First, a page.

Stocks and wars





“BUY when the cannons roar. Sell when the violins are playing.” This stock market wisdom comes from Carl Mayer von Rothschild (1788-1855), partner in the Frankfurt banking and trading house, M.A. Rothschild & Sons. “Be fearful when others are greedy and be greedy when others are fearful,” Warren Buffett also said.

The basic idea behind these quotes is that of counter-cyclical investing. Investors try to generate returns by buying stocks when sentiment and the outlook are gloomy, and then selling them when the stock market is rosy.

But it also means that shortly before or at the beginning of a war is a good time to start investing. Because at this time, in theory, there should only be short-term price declined and, shortly after the outbreak of the military conflict, prices should rise again. But how do stock exchanges react in the event of war? Here are some examples.

First World War: In the six months after the outbreak of the First World War in 1914, the leading US index, the Dow Jones, fell by more than 30 percent. As a result, the stock exchange was closed for half a year. The Dow Jones then rose nearly 90 percent in 1915, and more than 40 percent overall by the end of the war in 1918.

Second World War: When Germany invaded Poland on September 1, 1939, the Dow Jones rose by 10 percent the next trading day. On the other hand, there was a small dent after the Japanese attack on Pearl Harbor. It went down almost 3 percent. Overall, however, things went up during the Second World War. In 1945, the Dow Jones was 50 percent higher than in 1939.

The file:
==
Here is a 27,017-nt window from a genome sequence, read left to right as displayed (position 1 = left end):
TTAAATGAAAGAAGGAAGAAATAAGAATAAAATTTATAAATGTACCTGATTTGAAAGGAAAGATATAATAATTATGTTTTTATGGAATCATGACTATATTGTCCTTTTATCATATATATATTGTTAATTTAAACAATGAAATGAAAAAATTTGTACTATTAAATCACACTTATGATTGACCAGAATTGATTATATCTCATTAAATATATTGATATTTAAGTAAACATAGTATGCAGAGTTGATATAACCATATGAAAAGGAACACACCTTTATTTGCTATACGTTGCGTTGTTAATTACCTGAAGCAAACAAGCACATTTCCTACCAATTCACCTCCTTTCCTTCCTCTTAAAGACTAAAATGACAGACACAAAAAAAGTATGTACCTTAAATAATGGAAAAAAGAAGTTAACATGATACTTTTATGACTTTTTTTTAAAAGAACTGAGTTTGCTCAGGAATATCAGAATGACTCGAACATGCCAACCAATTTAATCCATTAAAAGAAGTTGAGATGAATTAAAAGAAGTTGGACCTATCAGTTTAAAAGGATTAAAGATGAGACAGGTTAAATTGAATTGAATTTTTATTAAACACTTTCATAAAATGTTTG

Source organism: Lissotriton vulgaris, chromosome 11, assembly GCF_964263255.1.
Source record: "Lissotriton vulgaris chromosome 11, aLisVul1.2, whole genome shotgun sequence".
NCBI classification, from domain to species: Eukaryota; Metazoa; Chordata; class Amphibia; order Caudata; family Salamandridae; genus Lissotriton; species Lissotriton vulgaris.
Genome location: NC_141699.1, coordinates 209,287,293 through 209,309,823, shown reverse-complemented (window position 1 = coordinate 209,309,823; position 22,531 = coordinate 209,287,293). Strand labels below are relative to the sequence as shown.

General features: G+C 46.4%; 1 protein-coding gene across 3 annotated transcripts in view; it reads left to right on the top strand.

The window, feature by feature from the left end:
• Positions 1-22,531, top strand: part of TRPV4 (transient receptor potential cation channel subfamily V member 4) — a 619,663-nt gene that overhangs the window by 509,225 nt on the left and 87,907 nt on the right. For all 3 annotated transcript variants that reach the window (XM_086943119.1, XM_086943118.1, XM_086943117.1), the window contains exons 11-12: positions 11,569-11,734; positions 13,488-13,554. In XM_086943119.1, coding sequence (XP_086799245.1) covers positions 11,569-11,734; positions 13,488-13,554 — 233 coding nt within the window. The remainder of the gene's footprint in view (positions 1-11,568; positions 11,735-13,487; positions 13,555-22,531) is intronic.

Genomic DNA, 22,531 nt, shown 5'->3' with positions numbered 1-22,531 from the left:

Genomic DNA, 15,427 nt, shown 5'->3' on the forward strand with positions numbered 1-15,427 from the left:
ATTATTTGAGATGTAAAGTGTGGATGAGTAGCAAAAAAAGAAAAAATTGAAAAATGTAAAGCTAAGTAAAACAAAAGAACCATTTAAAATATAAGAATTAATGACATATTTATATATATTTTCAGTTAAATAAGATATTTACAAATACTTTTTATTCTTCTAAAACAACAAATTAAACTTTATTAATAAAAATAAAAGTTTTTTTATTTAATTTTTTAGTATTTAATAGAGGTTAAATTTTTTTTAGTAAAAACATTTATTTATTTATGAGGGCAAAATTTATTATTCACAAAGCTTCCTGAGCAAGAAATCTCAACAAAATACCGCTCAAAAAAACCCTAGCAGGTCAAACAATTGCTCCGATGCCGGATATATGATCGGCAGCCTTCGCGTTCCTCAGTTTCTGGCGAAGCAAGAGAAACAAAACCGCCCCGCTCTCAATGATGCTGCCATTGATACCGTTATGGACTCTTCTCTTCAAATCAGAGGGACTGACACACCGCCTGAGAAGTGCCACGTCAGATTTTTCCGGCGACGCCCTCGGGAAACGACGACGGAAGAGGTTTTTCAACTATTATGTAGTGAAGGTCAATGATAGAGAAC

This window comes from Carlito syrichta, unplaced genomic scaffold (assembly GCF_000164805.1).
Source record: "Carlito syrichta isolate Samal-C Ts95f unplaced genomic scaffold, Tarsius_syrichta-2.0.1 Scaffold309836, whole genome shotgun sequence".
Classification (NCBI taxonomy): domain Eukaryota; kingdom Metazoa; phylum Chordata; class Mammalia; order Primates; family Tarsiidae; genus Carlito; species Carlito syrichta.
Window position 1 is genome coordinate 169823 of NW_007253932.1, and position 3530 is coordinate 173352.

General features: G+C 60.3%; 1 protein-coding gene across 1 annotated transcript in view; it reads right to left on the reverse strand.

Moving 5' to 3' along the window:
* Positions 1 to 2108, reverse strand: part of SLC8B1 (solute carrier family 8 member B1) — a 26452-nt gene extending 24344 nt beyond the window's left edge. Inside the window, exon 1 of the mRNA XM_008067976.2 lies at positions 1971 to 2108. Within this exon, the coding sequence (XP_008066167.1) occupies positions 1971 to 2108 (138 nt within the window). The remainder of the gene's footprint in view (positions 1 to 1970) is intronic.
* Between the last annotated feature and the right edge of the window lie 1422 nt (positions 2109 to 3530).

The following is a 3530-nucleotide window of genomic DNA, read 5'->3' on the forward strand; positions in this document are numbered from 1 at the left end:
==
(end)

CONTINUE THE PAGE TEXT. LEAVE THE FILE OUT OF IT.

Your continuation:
Terrorist attacks of September 11, 2001: The attacks in the US also shook the stock markets, which fell by almost 15 percent in the days that followed. However, the losses were made up within a few months.

Iraq War: On March 20, 2003, the US, together with the “Western Coalition”, attacked Iraq to overthrow Saddam Hussein. The stock exchanges rose 2.3 percent the following day, and the Dow Jones recorded a gain of more than 30 percent over the course of the year.

Investors hate uncertainty. And Vladimir Putin is currently causing a great deal of uncertainty with his invasion of Ukraine, because he is destroying a decades-old peace order. In response, the US, in co-ordination with the European Union (EU) and other allies, imposed tough sanctions on Russia, including on the largest banks and the Russian central bank. However, according to statements by Western politicians, the consequences for the country’s own economy are not yet foreseeable.

Global stock indices have fluctuated wildly since Russia invaded Ukraine. It looks like the markets are repositioning themselves for this new, old world that includes a return of war and inflation in Europe.

Let us look at the MSCI World - the global stock index. It has fallen by 7.4 percent since the beginning of the year. However, individual sectors such as oil and gas, but also aviation and defense, have increased significantly over the same period.

Wars, at least for the stock market, do not seem to be poison. One could also say that they do not play a major role in the development of the stock market, but that economic issues in particular influence prices. At least the markets do not always react to geopolitical events first with a discount and then with rising prices. The bottom line is that it is difficult, if not impossible, for investors to find the perfect entry and exit times.

Now, it is important to have a balanced investment in the stock market. Anyone who invests worldwide and relies on the large, well-known global stock indices will not feel it nearly as badly as, for example, Russian-dependent company investors. One should not look at the next few weeks here, but at the next few years.

Investors are now primarily protecting themselves against longer-lasting inflation, i.e. currency devaluation. The rising gold price shows that many investors are currently fleeing to this so-called safe haven, which is typical in times of crisis.


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